Environmental, Social, and Governance (ESG) issues are impacting increasingly on corporate governance agendas. The EU has been particularly active in this area. The pressures are not all positive. In recent times, there have been attempts to downgrade ESG issues. Both former US Vice-President Mike Pence and business magnate Elon Musk have made negative statements about ESG. This blog looks at both the negative comments and the positive developments on the ESG front.
What are the emerging ESG issues?
Environmental, Social and Governance (ESG) are issues that affect the sustainability of companies. Traditionally companies focused on profits. In recent years, however, ESG criteria were beginning to impact on companies’ agendas. These criteria were an addition to traditional financial criteria. with separate characteristics:
- Environmental criteria look to examine how companies respond to environmental challenges. These challenges include climate change, pollution, and greenhouse gas emissions.
- Social criteria look at how companies treat people. These criteria embrace human capital management, health & safety, work conditions, diversity, and equal opportunities, and
- Governance criteria have regard to the way companies are governed. These criteria embrace pay and remuneration, tax practices and strategy, corruption and bribery, and board diversity and structure.
The EU has recently been active on the ESG front. Last February, the European Commission adopted a proposal for a Directive on what it calls ‘corporate sustainability due diligence.’ This proposal aims to foster sustainable and responsible corporate behaviour throughout global value chains. At the launch of the proposal, the European Commission pointed out that companies – “… will be required to identify and, where necessary, prevent, end, or mitigate adverse impacts of their activities on human rights, such as child labour and exploitation of workers, and on the environment, for example pollution and biodiversity loss.”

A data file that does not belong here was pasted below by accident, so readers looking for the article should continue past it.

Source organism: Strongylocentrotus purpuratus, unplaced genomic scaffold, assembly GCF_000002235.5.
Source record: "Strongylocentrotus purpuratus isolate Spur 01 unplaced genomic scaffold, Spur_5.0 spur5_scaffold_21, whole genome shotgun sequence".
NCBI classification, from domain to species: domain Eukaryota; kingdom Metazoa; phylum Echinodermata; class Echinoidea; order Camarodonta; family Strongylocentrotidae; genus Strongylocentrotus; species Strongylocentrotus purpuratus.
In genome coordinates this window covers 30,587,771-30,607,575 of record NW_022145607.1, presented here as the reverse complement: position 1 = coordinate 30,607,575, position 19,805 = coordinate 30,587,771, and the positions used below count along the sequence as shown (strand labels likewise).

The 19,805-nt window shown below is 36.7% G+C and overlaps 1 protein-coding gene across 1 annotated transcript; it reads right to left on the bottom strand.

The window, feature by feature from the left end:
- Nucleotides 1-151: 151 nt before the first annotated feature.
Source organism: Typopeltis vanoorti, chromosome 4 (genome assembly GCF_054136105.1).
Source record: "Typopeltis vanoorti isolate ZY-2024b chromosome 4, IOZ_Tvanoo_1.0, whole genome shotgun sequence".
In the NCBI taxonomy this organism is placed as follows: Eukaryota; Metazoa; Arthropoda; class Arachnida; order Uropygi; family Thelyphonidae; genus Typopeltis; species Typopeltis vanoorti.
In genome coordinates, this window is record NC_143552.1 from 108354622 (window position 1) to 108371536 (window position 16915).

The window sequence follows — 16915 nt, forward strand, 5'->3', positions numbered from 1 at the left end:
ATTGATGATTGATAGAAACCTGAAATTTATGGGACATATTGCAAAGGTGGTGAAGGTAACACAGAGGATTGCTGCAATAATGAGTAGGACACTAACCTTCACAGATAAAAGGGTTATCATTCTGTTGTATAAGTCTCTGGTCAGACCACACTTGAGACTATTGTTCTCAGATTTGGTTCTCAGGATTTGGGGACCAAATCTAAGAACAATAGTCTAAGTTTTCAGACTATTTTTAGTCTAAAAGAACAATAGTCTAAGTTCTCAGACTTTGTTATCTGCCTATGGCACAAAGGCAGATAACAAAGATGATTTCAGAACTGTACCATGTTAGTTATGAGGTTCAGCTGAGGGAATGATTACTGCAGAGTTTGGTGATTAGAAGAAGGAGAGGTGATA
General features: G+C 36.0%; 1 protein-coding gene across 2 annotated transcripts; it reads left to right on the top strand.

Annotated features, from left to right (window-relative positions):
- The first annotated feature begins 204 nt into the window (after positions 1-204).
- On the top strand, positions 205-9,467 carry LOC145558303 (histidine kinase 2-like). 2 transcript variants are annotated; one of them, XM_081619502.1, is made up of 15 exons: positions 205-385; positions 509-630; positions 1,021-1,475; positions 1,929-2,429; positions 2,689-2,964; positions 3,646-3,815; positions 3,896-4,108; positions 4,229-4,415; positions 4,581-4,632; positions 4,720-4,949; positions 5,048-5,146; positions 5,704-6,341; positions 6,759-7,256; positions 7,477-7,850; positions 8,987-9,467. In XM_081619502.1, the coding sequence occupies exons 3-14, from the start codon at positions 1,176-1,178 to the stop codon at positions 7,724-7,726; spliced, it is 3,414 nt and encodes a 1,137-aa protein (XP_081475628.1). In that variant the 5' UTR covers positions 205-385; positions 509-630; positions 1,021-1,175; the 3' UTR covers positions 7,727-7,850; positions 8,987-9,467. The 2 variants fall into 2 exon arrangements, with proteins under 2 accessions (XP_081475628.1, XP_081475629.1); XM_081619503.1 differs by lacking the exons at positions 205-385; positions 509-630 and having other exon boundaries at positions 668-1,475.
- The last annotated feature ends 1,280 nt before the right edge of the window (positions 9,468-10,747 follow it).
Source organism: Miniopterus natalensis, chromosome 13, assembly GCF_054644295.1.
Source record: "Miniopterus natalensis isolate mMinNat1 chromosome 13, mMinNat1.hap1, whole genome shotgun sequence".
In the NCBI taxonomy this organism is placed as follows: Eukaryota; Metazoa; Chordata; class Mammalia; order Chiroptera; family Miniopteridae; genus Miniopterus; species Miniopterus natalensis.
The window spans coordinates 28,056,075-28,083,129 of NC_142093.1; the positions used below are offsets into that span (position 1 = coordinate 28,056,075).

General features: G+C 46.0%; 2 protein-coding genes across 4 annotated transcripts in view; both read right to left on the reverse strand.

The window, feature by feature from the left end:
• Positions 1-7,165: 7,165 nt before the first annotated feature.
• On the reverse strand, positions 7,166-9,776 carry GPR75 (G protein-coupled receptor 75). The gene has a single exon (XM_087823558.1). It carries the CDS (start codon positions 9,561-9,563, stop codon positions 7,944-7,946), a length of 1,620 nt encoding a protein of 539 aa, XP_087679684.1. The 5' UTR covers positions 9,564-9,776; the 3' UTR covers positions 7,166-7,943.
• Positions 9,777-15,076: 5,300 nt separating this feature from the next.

The new Directive, once adopted, will apply:
- To all large private companies with over five hundred employees and €150 million turnover in the EU, and
- Two years later companies with over 250 employees, €40 million turnover and with at least 50% of this generated from operations in high-impact sectors, such as manufacturing of food and textiles, wholesale of agricultural raw materials and live animals, extraction of minerals and others, will be expected to adopt the new rules
- However, the due diligence obligations will not apply to Small and Medium-sized Enterprises (SMEs).
Box 1 shows the likely impact of the forthcoming EU legislation on large companies.
At the launch of the EU initiative, Věra Jourová, European Commission Vice-President for Values and Transparency, said: “This proposal aims to achieve two goals. First, to address consumers’ concerns who do not want to buy products that are made with the involvement of forced labour or that destroy the environment, for instance. Second, to support business by providing legal certainty about their obligations in the Single Market. This law will project European values on the value chains and will do so in a fair and proportionate way.”
The EU proposal will next come before the European Parliament and then to the European Council. Once adopted, Member States will have two years to transpose the Directive into national law and communicate the relevant texts to the Commission.